It is, accordingly, the principal object of the invention to improve upon the employment of soda lime in the breathing circuit of anesthesia apparatus.

Another object is to provide packages of soda lime for use directly in the breathing circuits of anesthesia apparatus.

Still another object is to provide such packages which have the soda lime contained therein properly packed, free of dust and sealed ready for use.

Still another object is to provide such packages which are so constructed as to maintain the soda lime therein properly packed, even though the package be stored some time before it is put to use.

Still another object is to provide such packages which though of the utmost simplicity and economy are fully effective for the intended purpose.

A further object is to provide methods for the forming of such packages.

A still further object is to provide methods for placing the contents of such packages under pressure in the course of completion of the packages so that the contents packaged will remain under pressure during the life of the package and will be precluded from relative movement of the granules such as would produce dust from the soda lime.

A still further object is to provide for the initial elimination of soda lime dust from such pack-ages.

A still further object is to provide a novel method for introducing the soda lime charge into the absorber of the patients circuit of an anesthesia apparatus.

Still further and more detailed objects will in part be obvious and in part be pointed out as the description of the invention, taken in conjunction with the accompanying drawing proceeds.

In that drawing:

FIG. 1 is an exploded view in elevation of the par-ts of the container employed in making up the presently preferred package of the invention.

FIG. 2 is a vertical section of the container body with the overfill collar positioned in the mouth thereof ready for reception of the contents.

FIG. 3 is a part section, part elevational view of the container and overfill collar of FIG. 2 showing the soda lime granules in place therein overfilling the container and filling the over-till collar.

FIG. 4 is a part elevational, part sectional view of the package resulting from the overfilling of the container of FIG. 3 after pressure has been applied to the contents thereof, thus expanding the container body lengthwise and after the cover has been secured to the container.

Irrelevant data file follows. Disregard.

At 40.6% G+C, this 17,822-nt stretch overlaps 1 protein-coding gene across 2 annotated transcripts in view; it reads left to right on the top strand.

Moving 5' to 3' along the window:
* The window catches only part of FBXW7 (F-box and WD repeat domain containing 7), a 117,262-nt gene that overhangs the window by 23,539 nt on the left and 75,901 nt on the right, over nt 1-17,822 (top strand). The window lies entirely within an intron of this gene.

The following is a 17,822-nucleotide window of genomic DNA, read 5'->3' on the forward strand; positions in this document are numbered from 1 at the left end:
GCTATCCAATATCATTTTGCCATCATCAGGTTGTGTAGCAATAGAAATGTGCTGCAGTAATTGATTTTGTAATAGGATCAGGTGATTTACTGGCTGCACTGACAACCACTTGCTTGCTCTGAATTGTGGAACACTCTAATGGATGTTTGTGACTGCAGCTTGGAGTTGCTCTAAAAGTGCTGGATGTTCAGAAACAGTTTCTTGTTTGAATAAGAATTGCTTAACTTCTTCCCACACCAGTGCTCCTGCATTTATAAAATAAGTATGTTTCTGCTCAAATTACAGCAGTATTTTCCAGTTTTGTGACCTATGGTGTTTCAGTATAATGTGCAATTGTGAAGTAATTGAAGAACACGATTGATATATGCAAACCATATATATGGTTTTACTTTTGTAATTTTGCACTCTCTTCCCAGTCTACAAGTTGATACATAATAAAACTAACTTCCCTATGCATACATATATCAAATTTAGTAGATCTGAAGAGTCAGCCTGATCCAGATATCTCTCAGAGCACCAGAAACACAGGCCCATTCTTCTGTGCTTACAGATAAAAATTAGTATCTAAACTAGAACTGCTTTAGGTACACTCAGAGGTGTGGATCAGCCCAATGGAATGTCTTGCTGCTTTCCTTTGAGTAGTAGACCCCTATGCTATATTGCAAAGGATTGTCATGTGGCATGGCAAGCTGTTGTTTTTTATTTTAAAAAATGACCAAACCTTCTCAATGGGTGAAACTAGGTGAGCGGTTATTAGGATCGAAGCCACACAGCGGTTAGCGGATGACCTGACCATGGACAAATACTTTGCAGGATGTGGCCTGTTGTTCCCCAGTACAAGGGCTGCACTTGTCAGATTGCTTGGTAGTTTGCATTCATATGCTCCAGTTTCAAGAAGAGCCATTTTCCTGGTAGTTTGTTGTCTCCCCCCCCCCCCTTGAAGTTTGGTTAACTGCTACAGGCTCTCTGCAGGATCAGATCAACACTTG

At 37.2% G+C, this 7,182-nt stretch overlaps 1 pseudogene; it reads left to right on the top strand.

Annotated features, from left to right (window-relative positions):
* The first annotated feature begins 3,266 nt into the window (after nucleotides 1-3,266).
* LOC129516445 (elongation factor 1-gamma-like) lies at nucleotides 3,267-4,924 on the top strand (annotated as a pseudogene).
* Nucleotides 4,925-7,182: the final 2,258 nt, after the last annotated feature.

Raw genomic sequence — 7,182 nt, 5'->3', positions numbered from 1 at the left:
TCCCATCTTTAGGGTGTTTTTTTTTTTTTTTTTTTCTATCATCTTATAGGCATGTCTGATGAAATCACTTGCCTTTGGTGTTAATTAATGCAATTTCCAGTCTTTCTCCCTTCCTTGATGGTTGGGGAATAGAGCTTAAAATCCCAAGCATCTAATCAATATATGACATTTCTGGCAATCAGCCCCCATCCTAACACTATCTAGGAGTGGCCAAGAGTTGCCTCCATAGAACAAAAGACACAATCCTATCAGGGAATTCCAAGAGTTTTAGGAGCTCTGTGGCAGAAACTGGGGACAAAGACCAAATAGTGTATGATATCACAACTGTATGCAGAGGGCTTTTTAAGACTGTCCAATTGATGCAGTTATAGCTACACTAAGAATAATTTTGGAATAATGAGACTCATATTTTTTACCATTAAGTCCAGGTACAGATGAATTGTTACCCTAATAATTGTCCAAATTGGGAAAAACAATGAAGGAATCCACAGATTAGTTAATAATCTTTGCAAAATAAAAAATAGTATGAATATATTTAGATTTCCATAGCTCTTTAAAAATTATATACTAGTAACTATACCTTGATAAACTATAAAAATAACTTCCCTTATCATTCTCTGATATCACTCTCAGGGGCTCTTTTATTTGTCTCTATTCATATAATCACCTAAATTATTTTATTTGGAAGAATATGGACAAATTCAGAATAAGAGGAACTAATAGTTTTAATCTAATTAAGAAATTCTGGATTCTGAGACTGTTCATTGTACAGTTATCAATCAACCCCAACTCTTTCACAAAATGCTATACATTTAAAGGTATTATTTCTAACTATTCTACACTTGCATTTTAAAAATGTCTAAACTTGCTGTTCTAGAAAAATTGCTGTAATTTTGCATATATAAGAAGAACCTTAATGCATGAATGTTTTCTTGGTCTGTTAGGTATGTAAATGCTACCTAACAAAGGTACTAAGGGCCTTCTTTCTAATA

FIG. 5 is a similar view but showing both the bottom and the cover in section and illustrating the passage of gas through the perforations formed in the bottom and cover during evacuation of dust from the package.

FIG. 6 is an elevational view of the completed package with the top and bottom seals applied thereto.

FIG. 7 is a top plan view thereof with a portion of the top seal broken away to expose some of the perforations.

FIG. 8 is a bottom plan view thereof with a portion of the bottom seal similarly broken away.

FIG. 9 is an exploded view of the absorber apparatus in accordance with the prior art but having a pair of packages in accordance with the invention applied to the canister thereof, with such canister ready to be reinstalled in the absorber.

FIG. 10 is an elevational view of the absorber apparatus assembled with the canister therein and with the packages in place in the canister.

FIG. 11 is a top plan view of a modified form of container in accordance with the invention having the side walls thereof vertically rather than horizontally corrugated.

FIG. 12 is a part sectional, part elevational view of the FIG. 11 container.

FIG. 13 is an elevational view of a further modified container having the side wall formed in a waffle like pattern.

FIG. 14 is an elevational view with a part broken away and shown in section of a further modification of container wherein the side wall is formed or corrugated helically.

FIG. 15 is a fragmentary sectional view of a package in accordance with the invention containing soda lime in the form of spherical pellets; and

FIG. 16 is a greatly enlarged view of one of such spherical pellets.